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Coupons of the 1940s

"WE GIVE AND REDEEM EAGLE STAMPS" The News and Tribune, Jefferson City, Missouri - November 02, 1947

1941 Red Hot Coupon
A housewife in 1941 might use this coupon to purchase Four-Way Cold Tablets, which normally cost 21¢, for only 6¢ a savings of 15 with the coupon. But she could only buy one! Or...

1941 Coupon for New Regal Beer - 15 cents off.
Our housewife might use this coupon to save 15 on a case of New Regal Beer - soon to become her husband's favorite beer - for only 99 - but not if she lived in Kansas...


SHOPPING in the 1940s

During the early 1940s, shopping was characterized by shortages and rationing as the United States first prepared for, and then fought in World War II. The nation sacrificed in order to free up resources to be used in the war effort.

Visits to the Grocer - 1940 Illustration of Shopping.

Katz Has The Bargains - 1941

Valley's Rationing Roundup

  1. War Ration Book No. 1 - Used for shoes.
  2. War Ration Book No. 2 - Blue stamps now being used for rationed processed foods.
  3. War Ration Book No. 3 - Brown stamps now being used for meat, fats, butter, cheese, and canned milk.
  4. War Ration Book No. 4 - Used for sugar and processed foods.
  5. Mileage Ration Books - -Books A, B, and C used for passenger car gasoline; E and R books for non-highway uses; D, for motorcycles; T for trucks and commercial vehicles.
  1. Sugar - Stamp No. 29 in Book No. 4 good for five pounds of sugar.
  2. Shoes - Stamp No. 18 in Book No. 1 and No. 1 airplane Stamp in Book No. 3 each good for one pair of shoes.
  3. Processed Foods - Blue Stamps X, Y and Z in Book No. 2 expire November 20. Green Stamps A, B and C in Book No. 4 expire December 20.
  4. Meats, Edible Fats and Oils (including Butter), Cheeses, Canned Fish, Canned Milk - Brown Stamps G, H and I good until December 4.
  1. Gasoline - Value of each coupon in A books is three gallons. Value of coupons in B and C books is two gallons.
  2. Tire Inspection - "C" book holders must have tire inspection every 90 days. Tire inspection for "T" book holders must be made every 5,000 miles, "T" book holders must renew their gasoline rations before October 1. All those with surnames from S through Z may be renewed Wednesday, Thursday or Friday.
  1. Eligible purchasers needing new automobiles, bicycles, typewriters, rubber footwear, and other commodities on which sales might be restricted should see their local ration board.

Source: Valley Morning Star, November 12, 1943, Newspaper Archive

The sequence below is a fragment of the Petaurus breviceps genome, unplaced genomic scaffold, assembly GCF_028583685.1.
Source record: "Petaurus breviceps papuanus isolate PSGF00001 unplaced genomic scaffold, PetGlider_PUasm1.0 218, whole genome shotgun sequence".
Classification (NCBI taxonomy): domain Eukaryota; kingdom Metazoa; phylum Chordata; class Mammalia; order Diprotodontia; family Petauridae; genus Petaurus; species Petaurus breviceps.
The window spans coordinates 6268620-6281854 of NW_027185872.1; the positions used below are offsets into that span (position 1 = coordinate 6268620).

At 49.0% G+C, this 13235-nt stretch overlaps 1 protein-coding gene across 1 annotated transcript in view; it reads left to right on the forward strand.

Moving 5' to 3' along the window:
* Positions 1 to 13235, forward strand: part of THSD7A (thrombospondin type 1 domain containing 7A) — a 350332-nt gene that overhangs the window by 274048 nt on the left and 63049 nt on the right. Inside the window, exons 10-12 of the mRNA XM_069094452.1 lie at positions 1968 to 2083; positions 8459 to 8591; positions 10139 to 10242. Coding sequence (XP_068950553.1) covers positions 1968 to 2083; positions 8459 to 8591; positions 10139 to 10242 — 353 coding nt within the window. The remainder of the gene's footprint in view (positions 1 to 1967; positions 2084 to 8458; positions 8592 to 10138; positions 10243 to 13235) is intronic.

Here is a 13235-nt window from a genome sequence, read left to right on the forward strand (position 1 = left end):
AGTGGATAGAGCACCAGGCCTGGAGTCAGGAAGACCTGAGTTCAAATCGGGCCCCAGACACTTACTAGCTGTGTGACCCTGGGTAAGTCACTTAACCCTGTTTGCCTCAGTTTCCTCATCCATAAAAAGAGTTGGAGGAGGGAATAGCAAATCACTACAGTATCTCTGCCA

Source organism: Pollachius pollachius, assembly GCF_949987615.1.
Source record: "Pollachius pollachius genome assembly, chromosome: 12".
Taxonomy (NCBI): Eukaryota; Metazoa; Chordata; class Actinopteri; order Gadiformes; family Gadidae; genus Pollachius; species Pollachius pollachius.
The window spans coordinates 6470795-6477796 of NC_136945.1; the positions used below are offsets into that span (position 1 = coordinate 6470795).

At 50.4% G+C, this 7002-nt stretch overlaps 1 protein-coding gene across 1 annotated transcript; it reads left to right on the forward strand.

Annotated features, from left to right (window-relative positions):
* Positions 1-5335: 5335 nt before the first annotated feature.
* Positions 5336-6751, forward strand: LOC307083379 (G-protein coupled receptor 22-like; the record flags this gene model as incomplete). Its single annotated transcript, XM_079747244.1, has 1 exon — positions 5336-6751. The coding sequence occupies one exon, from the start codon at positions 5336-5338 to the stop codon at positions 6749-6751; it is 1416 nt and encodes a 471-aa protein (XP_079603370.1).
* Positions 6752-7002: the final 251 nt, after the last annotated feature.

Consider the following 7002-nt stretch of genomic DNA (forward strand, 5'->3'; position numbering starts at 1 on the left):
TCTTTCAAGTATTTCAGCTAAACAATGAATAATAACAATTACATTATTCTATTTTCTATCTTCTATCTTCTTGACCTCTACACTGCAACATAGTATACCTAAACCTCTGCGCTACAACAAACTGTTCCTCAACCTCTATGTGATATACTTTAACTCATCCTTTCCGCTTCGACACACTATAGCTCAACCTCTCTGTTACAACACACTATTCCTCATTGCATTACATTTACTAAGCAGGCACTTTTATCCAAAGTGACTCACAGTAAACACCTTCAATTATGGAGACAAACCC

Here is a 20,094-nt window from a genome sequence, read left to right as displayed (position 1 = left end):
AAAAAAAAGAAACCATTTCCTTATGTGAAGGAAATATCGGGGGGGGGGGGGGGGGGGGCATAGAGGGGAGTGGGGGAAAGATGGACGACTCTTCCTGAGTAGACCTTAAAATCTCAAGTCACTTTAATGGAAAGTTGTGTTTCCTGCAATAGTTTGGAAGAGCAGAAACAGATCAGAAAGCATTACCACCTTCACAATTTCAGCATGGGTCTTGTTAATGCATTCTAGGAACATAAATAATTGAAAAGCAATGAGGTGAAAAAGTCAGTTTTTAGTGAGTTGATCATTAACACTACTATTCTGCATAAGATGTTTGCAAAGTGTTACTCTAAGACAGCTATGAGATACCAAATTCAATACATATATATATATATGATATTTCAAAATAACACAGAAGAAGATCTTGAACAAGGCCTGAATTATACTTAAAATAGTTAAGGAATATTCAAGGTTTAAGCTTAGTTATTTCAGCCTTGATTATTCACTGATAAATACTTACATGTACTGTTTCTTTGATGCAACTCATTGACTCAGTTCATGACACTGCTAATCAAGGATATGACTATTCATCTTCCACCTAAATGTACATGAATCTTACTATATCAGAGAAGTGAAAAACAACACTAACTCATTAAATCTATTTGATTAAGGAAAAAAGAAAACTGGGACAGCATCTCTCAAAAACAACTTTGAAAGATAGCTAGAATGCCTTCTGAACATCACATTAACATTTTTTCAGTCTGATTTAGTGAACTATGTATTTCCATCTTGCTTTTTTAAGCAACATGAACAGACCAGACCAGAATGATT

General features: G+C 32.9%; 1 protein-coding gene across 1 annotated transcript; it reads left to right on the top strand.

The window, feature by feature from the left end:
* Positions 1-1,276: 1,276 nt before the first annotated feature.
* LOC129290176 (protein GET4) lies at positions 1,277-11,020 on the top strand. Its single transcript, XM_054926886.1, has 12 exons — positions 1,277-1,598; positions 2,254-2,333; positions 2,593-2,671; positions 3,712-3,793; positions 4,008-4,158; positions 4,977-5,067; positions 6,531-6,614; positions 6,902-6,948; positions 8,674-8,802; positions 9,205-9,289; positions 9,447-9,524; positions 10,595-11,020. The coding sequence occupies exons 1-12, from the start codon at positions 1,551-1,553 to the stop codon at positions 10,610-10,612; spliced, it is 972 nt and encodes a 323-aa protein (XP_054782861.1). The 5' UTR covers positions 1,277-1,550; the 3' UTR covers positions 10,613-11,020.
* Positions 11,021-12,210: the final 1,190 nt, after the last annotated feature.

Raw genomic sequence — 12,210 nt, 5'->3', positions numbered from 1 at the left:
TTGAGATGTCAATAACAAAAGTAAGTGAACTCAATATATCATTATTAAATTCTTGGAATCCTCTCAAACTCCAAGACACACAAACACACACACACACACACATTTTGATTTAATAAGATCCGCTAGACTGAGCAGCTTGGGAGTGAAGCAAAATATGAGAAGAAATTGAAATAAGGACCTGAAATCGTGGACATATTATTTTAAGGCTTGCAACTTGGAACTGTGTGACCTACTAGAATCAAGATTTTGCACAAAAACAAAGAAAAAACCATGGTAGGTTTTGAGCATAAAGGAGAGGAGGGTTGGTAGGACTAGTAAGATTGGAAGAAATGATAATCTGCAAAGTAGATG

Series of Style Shops Arranged On Promenade

Related Articles Displayed Together Makes Shopping Convenient, Pleasant At Diamond

Store layout and arrangement in a series of "little shops" make the new Diamond Department store one of the most modern for its size in the country.

Nowhere in the store is this plan more closely followed than on the Second Floor of Fashion.

The big idea here is greater specialization of departments. Here is a complete floor of women's fashions including millinery, shoes, dresses, coats, suits, furs, foundation garments and sportswear.

Series of Shops

Extending the entire length of the second floor (204 feet) is a broad Promenade Boulevard which separates the series of little shops from other departments on the floor.  At either end and in the center of the promenade is a stage in semi-circle design and suitable for style revues and display purposes.

Life-sized models are now shown wearing the latest spring fashions in dresses, formals and coats. In front of each partition separating the shops is a circular-shaped recessed display case attractively lighted. In the rear of the shops are fitting rooms extending the full length of the floor. The fitting rooms are decorated in keeping with the shops they serve, and have huge-mirrors that show all sides of the costume. These rooms are accessible from the shops they serve making it unnecessary for customers to come out into the store when trying on clothes.

Promenade Boulevard

Beginning at the southwest corner of the store and going northward on the promenade are 10 different shops. The first is the Youngerset Fashion shop, Pin Money shop where dresses in all sizes are featured at budget prices, Junior Shop, shop for Formals, which is directly in front of the big center stage; Women's shop, Robes and Housecoats, Suits and Coats, which has a daylight alcove, Fur shop with two daylight fitting rooms and Foundation garment shop with its own fitting rooms.

Promenade Boulevard

On the east side of the promenade are the millinery department and Hat Bar and Shoe Salon. The millinery shop and Shoe Salon are charmingly decorated in light tones of blue, green and yellow. The lighting effect is especially attractive. Comfortable upholstered chairs in the Shoe Salon make fitting shoes a pleasure for customers. At the Hat Bar women may sit comfortably at the bar and rest their feet on a chrome foot rail while finding the bonnet of their choice.

As reported in the Charleston Gazette, Charleston, West Virginia, February 25th, 1941

Diamond Department Store Wikipedia Entry

Diamond Department Store and Desegregation

  Purple Flower



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